Relating neurosteroid modulation of inhibitory neurotransmission to behaviour

Delia Belelli, Grant D. Phillips, John R. Atack, Jeremy J. Lambert (Lead / Corresponding author)

    Research output: Contribution to journalReview articlepeer-review

    16 Citations (Scopus)
    114 Downloads (Pure)


    Studies in the 1980s revealed endogenous metabolites of progesterone and deoxycorticosterone to be potent, efficacious, positive allosteric modulators (PAMs) of the GABA A receptor (GABA AR). The discovery that such steroids are locally synthesised in the central nervous system (CNS) promoted the thesis that neural inhibition in the CNS may be “fine-tuned” by these neurosteroids to influence behaviour. In preclinical studies, these neurosteroids exhibited anxiolytic, anticonvulsant, analgesic and sedative properties and, at relatively high doses, induced a state of general anaesthesia, a profile consistent with their interaction with GABA ARs. However, realising the therapeutic potential of either endogenous neurosteroids or synthetic “neuroactive” steroids has proven challenging. Recent approval by the Food and Drug Administration of the use of allopregnanolone (brexanolone) to treat postpartum depression has rekindled enthusiasm for exploring their potential as new medicines. Although neurosteroids are selective for GABA ARs, they exhibit little or no selectivity across the many GABA AR subtypes. Nevertheless, a relatively minor population of receptors incorporating the δ-subunit (δ-GABA ARs) appears to be an important contributor to their behavioural effects. Here, we consider how neurosteroids acting upon GABA ARs influence neuronal signalling, as well as how such effects may acutely and persistently influence behaviour, and explore the case for developing selective PAMs of δ-GABA AR subtypes for the treatment of psychiatric disorders.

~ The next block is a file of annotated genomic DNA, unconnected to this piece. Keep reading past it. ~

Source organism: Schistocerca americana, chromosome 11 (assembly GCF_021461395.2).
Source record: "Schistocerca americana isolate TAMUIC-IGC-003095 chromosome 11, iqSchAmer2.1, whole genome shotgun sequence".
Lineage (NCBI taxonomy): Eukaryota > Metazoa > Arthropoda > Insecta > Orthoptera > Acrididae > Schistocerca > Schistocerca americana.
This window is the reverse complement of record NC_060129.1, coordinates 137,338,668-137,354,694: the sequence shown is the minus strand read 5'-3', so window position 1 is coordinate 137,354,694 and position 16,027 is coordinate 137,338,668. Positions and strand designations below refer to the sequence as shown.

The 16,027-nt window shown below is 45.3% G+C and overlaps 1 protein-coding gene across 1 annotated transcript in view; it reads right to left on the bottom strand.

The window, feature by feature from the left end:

Original languageEnglish
    Article numbere13045
    Number of pages12
    JournalJournal of Neuroendocrinology
    Issue number2
    Early online date20 Sept 2021
    Publication statusPublished - 23 Feb 2022


    • GABA receptor
    • allopregnanolone
    • major depressive disorder
    • neurosteroid
    • postpartum depression

    ASJC Scopus subject areas

    • Endocrinology, Diabetes and Metabolism
    • Endocrinology
    • Endocrine and Autonomic Systems
    • Cellular and Molecular Neuroscience


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